Wallenius Wilhelmsen, Eukor settle US price-fixing case

Wallenius Wilhelmsen, Eukor settle US price-fixing case

WWL and Eukor are among several roll-on, roll-off and car carriers caught up in price-fixing investigations.

Wallenius Wilhelmsen Logistics and its Eukor Car Carriers affiliate have agreed to pay $1.5 million in civil penalties to settle a US Federal Maritime Commission case arising from allegations of price-fixing on oceanborne shipments of vehicles.

The settlement resolved allegations that the carriers violated the US Shipping Act by colluding with competitors without FMC-approved agreements, by failing to file required space-charter pacts, and by providing service without filing service contracts.

WWL and Eukor agreed to continue to cooperate with other commission investigations or enforcement actions. As is customary in FMC settlement agreements, the carriers did not admit to Shipping Act violations.

"This settlement is one of several similar enforcement actions against major players in the car carrier industry who elected to provide transportation under agreements concealed from the Commission and the shipping public,” said FMC Chairman Mario Cordero.

WWL and Eukor are among several roll-on, roll-off and car carriers caught up in price-fixing investigations launched by the authorities in United States, the European Union, Canada, Japan, China, and South Korea.

The investigations have produced some $400 million in fines. WWL was fined $98.9 million last summer after pleading guilty to US charges of price-fixing and bid-rigging between 2000 and 2012.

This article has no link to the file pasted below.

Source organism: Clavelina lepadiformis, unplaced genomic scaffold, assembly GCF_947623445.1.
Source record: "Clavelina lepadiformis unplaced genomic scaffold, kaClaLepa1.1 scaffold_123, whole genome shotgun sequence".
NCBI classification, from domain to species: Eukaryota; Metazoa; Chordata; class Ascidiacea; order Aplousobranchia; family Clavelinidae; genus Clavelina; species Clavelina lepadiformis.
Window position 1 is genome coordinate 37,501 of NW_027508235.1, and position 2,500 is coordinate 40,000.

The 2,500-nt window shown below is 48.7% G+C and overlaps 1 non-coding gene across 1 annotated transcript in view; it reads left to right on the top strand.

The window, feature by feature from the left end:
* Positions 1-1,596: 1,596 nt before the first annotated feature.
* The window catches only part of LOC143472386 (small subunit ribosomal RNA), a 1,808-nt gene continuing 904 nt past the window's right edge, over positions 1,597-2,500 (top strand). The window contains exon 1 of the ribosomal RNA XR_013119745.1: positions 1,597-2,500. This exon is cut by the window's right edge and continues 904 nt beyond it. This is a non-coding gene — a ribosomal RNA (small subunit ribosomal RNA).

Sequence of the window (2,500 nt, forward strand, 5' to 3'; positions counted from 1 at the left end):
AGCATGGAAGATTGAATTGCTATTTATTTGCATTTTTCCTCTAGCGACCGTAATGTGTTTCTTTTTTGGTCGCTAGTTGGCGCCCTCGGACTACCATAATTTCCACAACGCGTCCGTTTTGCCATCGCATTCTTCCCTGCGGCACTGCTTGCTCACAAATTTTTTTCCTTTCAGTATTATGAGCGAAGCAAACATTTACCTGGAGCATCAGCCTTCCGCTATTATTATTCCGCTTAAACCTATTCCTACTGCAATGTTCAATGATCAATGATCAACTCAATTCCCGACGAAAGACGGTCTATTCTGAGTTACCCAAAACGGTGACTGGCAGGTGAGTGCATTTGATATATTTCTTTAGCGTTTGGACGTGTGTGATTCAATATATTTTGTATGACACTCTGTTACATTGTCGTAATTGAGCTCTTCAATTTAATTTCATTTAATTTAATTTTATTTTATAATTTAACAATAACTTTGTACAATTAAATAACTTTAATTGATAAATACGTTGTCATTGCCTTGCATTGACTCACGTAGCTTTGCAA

In 2014 and 2015, NYK, “K” Line and CSAV pleaded guilty to US antitrust violations and agreed to pay a total of more than $135 million in fines. Several NYK and “K” Line officials also pleaded guilty to antitrust charges and received prison terms.

In addition, the Japan Fair Trade Commission in 2014 fined WWL and Japanese carriers NYK, “K” Line and Nissan Motor Car Carrier a total of $224 million for price fixing on routes from Japan to North America, Europe, the Middle East, South Asia and Australasia between 2008 and September 2012. MOL avoided a fine by seeking leniency before the JFTC launched its investigation in September 2012.

Civil antitrust lawsuits seeking treble damages have been filed against the vehicle carriers and consolidated into a single case in a US district court in New Jersey.

Attorneys for ocean transportation intermediaries, auto importers, and shippers of heavy equipment have filed FMC complaints seeking damages for allegedly inflated shipping rates that were incorporated into prices paid by customers.

Contact Joseph Bonney at joseph.bonney@ihsmarkit.com and follow him on Twitter: @JosephBonney.